As the clock struck midnight on New Years Eve, six emergency rooms in central and eastern Newfoundland were closed due to staffing shortages.
The closures marked the culmination of a year where emergency rooms in some rural communities began closing more frequently and Newfoundland and Labrador’s health authorities relied more heavily on virtual care.
The emergency room in New-Wes-Valley has been closed since last week, and is scheduled to remain closed until at least Wednesday. Michael Tiller, who doubles as both a paramedic and the town’s mayor, said the impact has been “tremendous.”
“If you don’t have the foundation of a strong health care system, it affects your town; it affects your region,” he said.
Tiller said when the emergency room in New-Wes-Valley closes, paramedics are forced to drive drive patients an extra hour and a half to Gander — where they might take hours to offload patients because that hospital is so busy.
He said the deterioration of health-care services at the health centre in New-Wes-Valley is distressing for residents, health-care workers and municipal leaders alike.
“It’s heartbreaking to see what that facility has become compared to what it was when we had our five doctors,” he said. “That facility has saved a lot of lives, it’s treated a lot of people, made a lot of people comfortable.”
Tiller said the town has a meeting with Health Minister Tom Osborne on Thursday.
2,700 residents, one health-care provider
On Bell Island, where the emergency room shut down for six days from Dec. 24 to Jan. 2, pharmacist Kara O’Keefe said she found herself acting as the sole health-care provider for about 2,700 people. Patients called, wondering what to do about shortness of breath and other problems.
“When you’re the only person who’s available for that many patients, you’re expected to take on jobs that are not really yours,” she said.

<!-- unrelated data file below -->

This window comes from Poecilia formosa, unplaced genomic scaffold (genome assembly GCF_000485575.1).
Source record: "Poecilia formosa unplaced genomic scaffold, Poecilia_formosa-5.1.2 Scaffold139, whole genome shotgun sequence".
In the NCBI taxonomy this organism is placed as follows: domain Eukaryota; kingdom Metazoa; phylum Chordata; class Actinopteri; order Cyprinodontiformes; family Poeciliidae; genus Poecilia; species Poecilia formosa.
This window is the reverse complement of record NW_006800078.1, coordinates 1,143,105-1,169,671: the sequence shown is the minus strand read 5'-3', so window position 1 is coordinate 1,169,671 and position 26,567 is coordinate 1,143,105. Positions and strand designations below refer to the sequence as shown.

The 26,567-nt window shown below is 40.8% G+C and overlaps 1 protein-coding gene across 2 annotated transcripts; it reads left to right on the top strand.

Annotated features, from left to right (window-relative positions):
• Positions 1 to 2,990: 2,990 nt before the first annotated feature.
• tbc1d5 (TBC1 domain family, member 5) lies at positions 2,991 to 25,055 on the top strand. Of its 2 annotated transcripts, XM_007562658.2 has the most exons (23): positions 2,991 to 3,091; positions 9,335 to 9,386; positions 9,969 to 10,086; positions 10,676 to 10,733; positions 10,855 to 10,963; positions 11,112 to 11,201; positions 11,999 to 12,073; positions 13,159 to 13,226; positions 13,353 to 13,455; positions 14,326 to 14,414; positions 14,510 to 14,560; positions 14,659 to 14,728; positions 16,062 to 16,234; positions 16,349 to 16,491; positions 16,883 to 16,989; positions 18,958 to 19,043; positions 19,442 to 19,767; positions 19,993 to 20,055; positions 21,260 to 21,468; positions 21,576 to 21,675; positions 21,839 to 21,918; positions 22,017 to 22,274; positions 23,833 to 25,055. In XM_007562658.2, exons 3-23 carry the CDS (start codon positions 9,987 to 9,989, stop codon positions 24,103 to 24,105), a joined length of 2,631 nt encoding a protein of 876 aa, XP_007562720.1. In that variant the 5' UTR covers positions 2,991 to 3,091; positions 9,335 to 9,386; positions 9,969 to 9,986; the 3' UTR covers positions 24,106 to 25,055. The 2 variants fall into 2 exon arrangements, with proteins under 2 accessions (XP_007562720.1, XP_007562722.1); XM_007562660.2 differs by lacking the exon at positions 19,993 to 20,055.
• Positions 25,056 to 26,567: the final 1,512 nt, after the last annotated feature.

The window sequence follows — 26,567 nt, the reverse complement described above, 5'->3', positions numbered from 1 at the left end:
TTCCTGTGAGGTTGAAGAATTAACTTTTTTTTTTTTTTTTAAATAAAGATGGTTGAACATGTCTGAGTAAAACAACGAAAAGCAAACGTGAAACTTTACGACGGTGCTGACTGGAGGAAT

O’Keefe said communities on Bell Island see higher co-morbidities and higher rates of chronic illnesses.
“When you close down an emergency room and access to a physician in a community of 2,700 people with an aging population, that can lead to some pretty severe health outcomes,” she said.
She said Eastern Health has two ambulances on-call on Bell Island to pick up patients, but those patients then have to take a ferry to Portugal Cove-St. Philips before going to St. John’s. O’Keefe said the journey can take an hour or two on a good day — that doesn’t account for weather delays.
O’Keefe said though pharmacists can’t be expected to take on the responsibilities of other health-care professionals, they could play a larger role in the province’s health-care system.
“We have young health-care professionals who are graduating with the skills to common ailments that don’t necessarily need to be in an emergency room or a primary care clinic,” she said.
‘We need a plan’
The emergency room in Springdale is closed until Jan. 4. Dr. Todd Young, physician lead at the Green Bay Health Centre, said recent closures are due to a shortage of both nurses and doctors.
“It’s a huge impact,” he said.
Young said the emergency room in Springdale has gotten busier — in the last year, the emergency room saw approximately 7,500 visits, compared with 4,800 two years ago.
“What that tells us is both the scope and the demand itself is certainly increasing,” he said.
When other emergency rooms — like the one in Baie Verte — close, that adds pressure to the emergency room in Springdale.
He said a shortage of nurses in Springdale caught him off guard — only six out of 15 nursing positions at the Green Bay Health Centre are filled. He said the facility needs a clear plan for nurse and physician recruitment.
“2023 is actually starting off a little worse than last year, and that is quite disheartening.”
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